Derrickson went on to have a global smash with his own Marvel comic book movie in 2016, Doctor Strange, and says “the look” of Punisher: War Zone has influenced much of the genre. “It struck a tone that was really perfect for the character and the style of it was unexpectedly artful and specific. When I saw Daredevil I thought, ‘Wow, that looks a lot like Lexi’s movie.’ People made such a big deal about Logan when it came out and the rating…Punisher: War Zone wasn’t just a hard, R-rated, ultra-violent movie but it was in service of a hard, R-rated, ultra-violent comic.”

Alexander spent months in online forums researching what fans didn’t like about the 2004 Punisher film with Jane, hoping not to make those same mistakes. “I was never going to make it look like Batman & Robin,” she notes, the director having coincidentally worked on the Joel Schumacher film as a stuntwoman. “I knew we couldn’t go neon, I knew we couldn’t make it look cheap, but there was something aesthetically pleasing about only using a certain amount of colours and making it look like a comic book. The fact I didn’t have all the information is a whole other story.” As visual effects supervisor Robert Short told Animation World Network in 2008, every frame—from the blood-soaked gore to the city skyline—was designed to pay homage to the source material. “Lexi put together a ‘lookbook’ for us to reference and it was made up of one of the Punisher Max graphic novels,” he says. “This was our bible...half the fun of the project was always trying to capture the feel of the literary Punisher, because the 2004 film had strayed so far from it.”

The character of Frank Castle dates back to the ‘70s, and there’s something stereotypically American about a war veteran-turned-vigilante who uses all manner of brutal methods at his disposal to avenge unjust deaths; think Jack Reacher, 24’s Jack Bauer, Gran Torino, The Equaliser, Walking Tall, Bad-Arse, Taken, and countless other pop culture touchstones. These methods include guns, bombs, booby traps and—when all else fails—his fists. Perhaps that’s why the casting of Irish-born, British actor Ray Stevenson in the role was such an inspired choice, with filmmaker and noted comic book fan Kevin Smith calling him “a pretty note-perfect Frank Castle.”

“I don’t regret casting who I cast, which was not my idea,” says Alexander. “That was Kevin Feige’s idea. He said, ‘Have you ever seen Rome? You should check out this guy, have you heard of Ray Stevenson?’ I watched it that night, came back the next day, and was like, ‘That guy is fucking perfect.’ It was a unique situation because you don’t always agree with the person who makes all the decisions.” Stevenson was just the tip of the iceberg, with fellow Brit Dominic West giving an unhinged turn as villain Jigsaw.

Dominic West (Jigsaw) and Doug Hutchison (Jim). (Photo: Lionsgate)

His casting wasn’t as drama free as the leading man’s, however, with The Wire star originally reluctant to do the movie as the production schedule in Montreal interfered with family commitments. “To hear that Dominic West doesn’t want to do it because the shoot might fall on his daughter’s birthday? That’s a nice thing to hear, like dude, yeah—I get it,” says Alexander. “On the substitute list there wasn’t really a great name I thought would work for Jigsaw, so I tried to push for Paddy Considine. No one thought he was right for the character and I said, ‘You have to watch Dead Man’s Shoes then tell me that again.’ But I didn’t trust they were actually going to watch the movie, so I took my DVD and drove two hours all the way to fucking Santa Monica in rush hour to drop it off at the executive’s office. I’m not joking, that’s how obsessed I was.”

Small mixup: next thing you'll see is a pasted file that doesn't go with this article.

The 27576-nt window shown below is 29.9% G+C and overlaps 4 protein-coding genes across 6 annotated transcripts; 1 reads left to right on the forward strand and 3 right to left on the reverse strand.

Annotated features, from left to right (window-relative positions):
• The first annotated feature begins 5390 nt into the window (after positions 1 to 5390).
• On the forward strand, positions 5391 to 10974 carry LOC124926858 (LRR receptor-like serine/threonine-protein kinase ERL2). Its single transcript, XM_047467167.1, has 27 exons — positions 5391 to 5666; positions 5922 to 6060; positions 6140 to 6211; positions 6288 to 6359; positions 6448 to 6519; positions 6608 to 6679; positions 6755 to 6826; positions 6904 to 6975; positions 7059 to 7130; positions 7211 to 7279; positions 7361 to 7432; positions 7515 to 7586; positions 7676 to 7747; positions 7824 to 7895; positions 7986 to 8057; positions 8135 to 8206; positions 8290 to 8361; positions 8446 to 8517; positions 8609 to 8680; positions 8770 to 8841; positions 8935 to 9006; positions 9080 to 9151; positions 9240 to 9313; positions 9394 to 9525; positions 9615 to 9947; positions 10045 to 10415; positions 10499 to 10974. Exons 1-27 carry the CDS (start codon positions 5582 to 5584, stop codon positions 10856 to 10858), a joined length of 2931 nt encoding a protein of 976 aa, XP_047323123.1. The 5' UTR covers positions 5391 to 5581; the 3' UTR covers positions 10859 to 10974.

In the meantime, unbeknownst to her, negotiations had continued with West and the shoot was figured out around his schedule. Considine learned he lost out on the part and took to his personal blog to express his frustrations “It all means jack anyway,” he wrote back in September of 2007. “The only blessing was that I didn’t waste an hour of my life reading the script…And for the record, I thought Green Street was a gigantic mess. Lucky escape.”

Alexander was in shock, having spent the past several days “really pushing for another Brit actor that Lionsgate didn’t think could do it.”

“I’ll never forget this moment in my life,” she laughs. “I’m looking at my screen and reading all this shit he has written about me and I’m starting to bawl, I’m crying because I don’t know how I got into this position. It was an actor I loved, I thought he was genius, but this is how it is in Hollywood: Nothing is ever the truth. I haven’t been able to watch anything with him since that.”

It was just one of many incidents that make the movie difficult for Alexander to discuss a decade later as “it comes with a lot of passive aggressive abuse that was aimed at me,” she says. “There were days when I went to work with a 102 degree fever because they told me I couldn’t take a day sick. And you know what? I showed up and I did it, I researched, I did the work. Then to be left alone in terms of the marketing, the distribution…they basically didn’t care.”

At first Punisher: War Zone was due for its theatrical debut in September 2008, but the scheduled release date of another high-octane Lionsgate movie — Transporter 3 - led the studio to inform Punisher’s team that it was being pushed back to December.

Initially, that was sold as a positive step, with executives telling various members of the production there would be “an extra marketing spend” to release trailers and build a campaign to position the film as alternative programming throughout the competitive Academy Awards season.

Lionsgate executive Joe Drake, actor Ray Stevenson, and director Lexi Alexander attend the after party for the film Punisher: War Zone at the Level 3 club on December 1, 2008 in Los Angeles, California. (Photo: Frederick M. Brown, Getty)